I have to revise other ideas about her. (F. Scott Fitzgerald0
In negative sentences to have to denotes absence of necessity.
E.g. You don’t have to go there. (Вам нет необходимости идти туда).
You mustn’t go there. (Вам нельзя идти туда).
In spoken English the meaning of obligation and necessity is also
expressed by have (has) got to. Like the verb to have to it is found in
all kinds of sentences and is combined with the simple infinitive.
E.g. He has got to go right now.
Has he got to go right now?
He hasn’t got to go just yet.
This combination may also be found in the past tense, though it is
not very common.
E.g. He had got to sell his car.
A few drops begun to fall “We’d better take shelter,’ she said.
(Нам лучше укрыться).
She didn’t like to say that she thought they had better not play
cards when the guest might come in at any moment.
Had better is followed by the infinitive without to.
We can compare the usage of this verb in American and British
You’ve got to be kidding – American English.
You’ve got to be joking – British English.
To be to
To be to as a modal verb is used in the present and past tenses.
E.g. We are to meet at six.
We were to meet at six.
To be to as a modal verb has the following meanings:
1) a previously arranged plan or obligation resulting from the
E.g. We are to discuss it the following week.
Is he to arrive tomorrow?
Who was to speak at the meeting?
Mass struggle is vital if the elimination of the evils of racial
hatred is to be guaranteed.(Daily Worker)
This meaning of to be to is found in affirmative and interrogative
sentences in the present and past tenses. To be to is followed by the
The past tense of the verb to be to in combination with the Perfect
infinitive denotes an unfulfilled plan.
E.g. I promised to go to a club with her last Tuesday, and I really
forgot all about it. We were to have played a duet together.
2) orders and instructions, often official (frequently in reported
E.g. I just mention it because you said I was to give you all the
details I could.
Norman says I am to leave you alone. All junior officers are to
report to the colonel at once.
The Prime Minister is to go to Paris next week. (Daily Worker,
In this meaning to be to is found is affirmative and negative
sentences and followed by the simple infinitive.
3) something that is destined to happen
E.g. He was to be my teacher and friend for many years to come.
He did not know at the time that he was never to see his native
How was I to know that I was going to meet a raging beauty?
It has been a great blow to me that you haven’t been able to follow
me in my business as I followed by father. Three generations, that would
have been. But it wasn’t to be.
This meaning of to be to is rendered in Russian as суждено. It is
mainly found in the past tense and its application is limited to
narration. It occurs in affirmative and negative sentences and is
followed by the simple infinitive.
E.g. Her father was often to be seen in the bar of the Hotel
Where is he to be found?
Nothing was to be done under the circumstances.
Responsibilities and obligations possessed by the Soviet trade
unions are to be envied. (Morning Star)
In this meaning to be to is equivalent to can or may. It is used in
all kinds of sentences in the present and past tenses and is followed by
the passive infinitive.
Here are some examples taken from the literary works:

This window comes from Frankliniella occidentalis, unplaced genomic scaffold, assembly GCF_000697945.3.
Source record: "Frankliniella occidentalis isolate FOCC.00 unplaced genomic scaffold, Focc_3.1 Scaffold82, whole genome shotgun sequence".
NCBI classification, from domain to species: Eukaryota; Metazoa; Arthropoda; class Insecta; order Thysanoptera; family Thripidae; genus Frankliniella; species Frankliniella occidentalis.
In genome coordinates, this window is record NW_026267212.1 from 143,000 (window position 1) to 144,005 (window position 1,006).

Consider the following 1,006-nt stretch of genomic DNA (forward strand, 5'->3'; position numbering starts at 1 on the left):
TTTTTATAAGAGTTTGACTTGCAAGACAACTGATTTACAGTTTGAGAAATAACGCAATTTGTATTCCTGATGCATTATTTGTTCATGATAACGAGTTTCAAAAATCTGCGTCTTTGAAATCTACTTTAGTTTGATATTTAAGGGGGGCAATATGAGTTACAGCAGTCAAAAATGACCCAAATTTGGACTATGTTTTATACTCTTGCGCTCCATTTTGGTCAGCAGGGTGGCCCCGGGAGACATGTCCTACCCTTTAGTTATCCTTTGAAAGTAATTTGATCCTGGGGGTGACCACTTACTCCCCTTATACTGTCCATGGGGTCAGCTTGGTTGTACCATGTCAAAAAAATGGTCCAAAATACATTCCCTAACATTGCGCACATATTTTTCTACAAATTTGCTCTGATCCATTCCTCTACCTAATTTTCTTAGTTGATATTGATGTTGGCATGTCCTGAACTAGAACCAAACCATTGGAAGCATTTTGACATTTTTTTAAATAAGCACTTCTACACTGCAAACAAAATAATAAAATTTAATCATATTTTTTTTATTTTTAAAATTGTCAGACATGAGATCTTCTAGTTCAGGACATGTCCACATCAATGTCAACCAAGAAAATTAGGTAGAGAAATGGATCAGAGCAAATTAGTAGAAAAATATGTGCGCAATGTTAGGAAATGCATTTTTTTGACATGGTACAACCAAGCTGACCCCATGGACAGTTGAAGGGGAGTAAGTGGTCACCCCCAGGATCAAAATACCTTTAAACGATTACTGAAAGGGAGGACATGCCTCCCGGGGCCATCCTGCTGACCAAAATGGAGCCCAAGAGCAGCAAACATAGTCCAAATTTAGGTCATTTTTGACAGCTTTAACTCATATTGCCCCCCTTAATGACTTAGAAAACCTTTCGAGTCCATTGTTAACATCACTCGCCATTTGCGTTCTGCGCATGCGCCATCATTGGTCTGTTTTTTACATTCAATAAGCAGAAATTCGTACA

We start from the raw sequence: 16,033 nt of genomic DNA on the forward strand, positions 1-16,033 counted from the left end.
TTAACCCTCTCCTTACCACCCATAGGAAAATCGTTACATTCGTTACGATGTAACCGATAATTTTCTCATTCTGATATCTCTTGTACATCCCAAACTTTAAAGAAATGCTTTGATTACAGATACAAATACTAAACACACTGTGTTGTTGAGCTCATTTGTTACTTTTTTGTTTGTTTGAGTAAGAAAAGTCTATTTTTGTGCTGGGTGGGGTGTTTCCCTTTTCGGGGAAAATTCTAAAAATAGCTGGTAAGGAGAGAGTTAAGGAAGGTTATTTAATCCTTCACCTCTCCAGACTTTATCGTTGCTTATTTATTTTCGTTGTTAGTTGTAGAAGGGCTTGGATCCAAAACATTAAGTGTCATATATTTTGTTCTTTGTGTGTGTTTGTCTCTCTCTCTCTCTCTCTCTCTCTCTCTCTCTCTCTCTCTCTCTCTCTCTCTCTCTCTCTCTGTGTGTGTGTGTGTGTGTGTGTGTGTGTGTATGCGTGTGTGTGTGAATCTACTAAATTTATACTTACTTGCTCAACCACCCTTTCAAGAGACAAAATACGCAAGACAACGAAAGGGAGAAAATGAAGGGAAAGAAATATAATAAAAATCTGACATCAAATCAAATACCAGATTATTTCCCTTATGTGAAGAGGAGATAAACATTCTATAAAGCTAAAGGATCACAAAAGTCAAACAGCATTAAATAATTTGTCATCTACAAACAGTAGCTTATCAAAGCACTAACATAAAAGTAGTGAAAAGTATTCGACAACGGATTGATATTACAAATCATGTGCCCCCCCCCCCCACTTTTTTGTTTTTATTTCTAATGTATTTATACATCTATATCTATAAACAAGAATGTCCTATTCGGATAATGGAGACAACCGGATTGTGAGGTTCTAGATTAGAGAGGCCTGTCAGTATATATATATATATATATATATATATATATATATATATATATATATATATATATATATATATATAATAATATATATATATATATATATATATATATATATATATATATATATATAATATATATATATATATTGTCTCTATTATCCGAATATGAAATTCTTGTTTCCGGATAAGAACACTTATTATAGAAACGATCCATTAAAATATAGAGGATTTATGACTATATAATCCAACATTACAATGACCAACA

‘Tell him to go to sleep’. – ‘She says you’re to go to sleep’. (D.H.
I could scarcely see her in the darkness, but when I rose to go – it was
plain that I was not to linger – she stood in the orange light from the
doorway. (F Scott Fitzgerald)
Must, to have to and to be to Compared.
The verbs must, to have to and to be to have one meaning in common,
that of obligation. In the present tense the verbs come very close to
each other in their use, though they preserve their specific shades of
meaning. Thus must indicates obligation or necessity from the speaker’s
viewpoint, i.e. it expresses obligation imposed by the speaker.
E.g. I must do it. (I want to do it).
He must do it himself.
To have to expresses obligation or necessity imposed by
E.g. What a pity you have to go now (It is time for you to catch
He has to do it himself. (He has got no one to help him).
To be to expresses obligation or necessity resulting from an
E.g. We are to wait for them at the entrance. (We have arranged to
meet there, so we must wait form them at the appointed place).
Sometimes the idea of obligation is absent and to be to expresses
only a previously arranged plan.
E.g. We are to go the cinema tonight.
In the past tense, however, the difference in the use of the three
verbs is quite considerable.
Must has no past tense. It is used in past-time contexts only in
E.g. He said he must do it himself.
Had to + infinitive is generally used to denote an action which was
realized in the past as a result of obligation or necessity imposed by
E.g. I had to sell my car. (It was necessary for me to do it
because I needed money).
He had to put on his raincoat. (It was raining hard outside and he
would have got wet if he had not).
Was (were) to + infinitive is used to denote an action planned for
the future which is viewed from the past. The action was no realized in
the past and the question remains open as to whether it is going to take
E.g. We were to meet him at the station. (It is not clear from the
sentence if the action will take place).
If the speaker wishes to make it clear at once that the plan was
not fulfilled, the Perfect infinitive is used to show that.
E.g. We were to have met him t the station. (That means that we
failed to meet him). However, the simple infinitive may also be used in
In reported speech (in past-time contexts) must remains unchanged
in all of its meanings.
E.g. He said he must do it without delay.
He said I mustn’t tell anyone about it.
The doctor told her that she must eat.
They believed the story must be true.
Parallel to must, had to + infinitive is also used occasionally in